In 1963, Senator Daniel Brewster presented Sam Tharpe with the Alumni Association Trooper of The Year award. In 1965, he was promoted to Corporal and transferred to the John F. Kennedy post.
As we talk later at Sam’s home, a little sign hanging near the kitchen table catches my eye… “All of Our Hopes and Dreams are within reach…If Only We Believe.” This is the home Sam bought in 1966. In 1956, right after graduating from the Academy, he married Mary Louise Wilson. They were married 43 years when she passed away.
A second marriage lasted only four years and ended in divorce.
Sam Tharpe is the kind of guy you’d never guess was a lawman. Even after retiring from the State Police in June of 1978, he went on to be Security Supervisor at Peach Bottom Atomic Plant, near Delta, a post he held for eleven years.
Today, he tends the garden, goes to church every Sunday and has dinner with his nephew, Jeffrey Wilson and a couple grand-nephews every Friday night. He’s in great shape for his age and shows no sign of slowing down or forgetfulness or aging…with a head full of hair and a heart full of respect for others.
He was the trooper who wanted to ask a teenage altar boy in Cecil County, accused of arson in a church, to take a polygraph test, not to convict, but rather to exonerate and prove the boy didn’t set the fire. He was soundly criticized for asking for the polygraph even though he felt the lad had not committed any crime. Turns out the case was never prosecuted.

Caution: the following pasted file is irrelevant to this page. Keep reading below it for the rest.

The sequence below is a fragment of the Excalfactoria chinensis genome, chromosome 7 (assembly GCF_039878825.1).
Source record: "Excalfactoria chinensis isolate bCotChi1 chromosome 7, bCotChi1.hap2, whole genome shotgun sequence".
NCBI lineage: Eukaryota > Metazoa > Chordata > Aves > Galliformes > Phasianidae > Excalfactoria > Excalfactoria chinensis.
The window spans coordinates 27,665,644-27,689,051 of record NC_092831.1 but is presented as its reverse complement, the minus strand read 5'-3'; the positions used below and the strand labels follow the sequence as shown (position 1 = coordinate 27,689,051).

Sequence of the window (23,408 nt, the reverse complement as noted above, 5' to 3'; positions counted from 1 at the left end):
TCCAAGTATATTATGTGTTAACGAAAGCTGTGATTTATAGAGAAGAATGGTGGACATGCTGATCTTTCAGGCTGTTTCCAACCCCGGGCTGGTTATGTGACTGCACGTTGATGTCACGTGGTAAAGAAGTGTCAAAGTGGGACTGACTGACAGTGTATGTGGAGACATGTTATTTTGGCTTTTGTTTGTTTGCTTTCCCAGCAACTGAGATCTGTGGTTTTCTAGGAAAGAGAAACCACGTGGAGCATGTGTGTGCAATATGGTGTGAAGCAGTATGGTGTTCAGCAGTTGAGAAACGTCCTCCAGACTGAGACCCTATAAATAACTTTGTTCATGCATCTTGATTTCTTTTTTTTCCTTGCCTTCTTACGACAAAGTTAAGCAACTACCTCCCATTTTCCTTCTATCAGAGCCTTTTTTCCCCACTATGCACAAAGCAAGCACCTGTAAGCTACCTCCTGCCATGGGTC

On another occasion he and Cpl. Haywood picked up a man in Cecil County for a license violation, and drove him and his car back to Darlington, safe and sound delivered to his home…no charges were filed, but a stern warning to the man, not to switch tags on his car and be sure his license was valid.
“Did you ever arrest Sam Spicer?” I ask…since a lot of our generation in the area know Mr. Spicer and knew he had fast cars…and also worked sun-up to sun-down on a dairy farm, much like Tharpe did as a kid.
“No…never had to,” was Sam Tharpe’s reply. The old adage, ‘mercy seasons justice’ seemed to apply to our conversation concerning law-breakers and law-enforcers.
QUIRKY LAW BREAKERS
“We had certain kinds of thieves, like the man who I arrested who only stole gasoline on Thursday nights, from all the farmers in the area. I finally caught him. He would pump the gas into a ten-gallon milk can in the back seat of his car. He was stealing gasoline from farms in Harford and Cecil Counties,” Sam notes.
Another thief always cut neat little squares to break into homes and steal coins and cash. Another criminal would make neat stacks of the glass that he broke out of windows to gain access to a home he burglarized.
“These little quirks all added up to arrests…, they were like ‘calling cards’ of the criminals,” Sam points out.
Methodical, friendly to a fault, in the twilight of his years and close to the earth and land he loves, Sam Tharpe is a good man, who served the people of our community in the best way possible.
He told me the reason he didn’t take a promotion to work CID (Criminal Investigation Division) was because he only knew one way to be…straight and honest, and in his words, “to work CID you had to operate on two levels to be successful, and that just wasn’t what I could do… you almost have to be a criminal to arrest a criminal.”
The one way, the right way, seemed to work out just fine for the boy from Wilkes County who came to Harford and fell in love with the people and the work. And lots of folks he dealt with hold him to this day in the highest regard.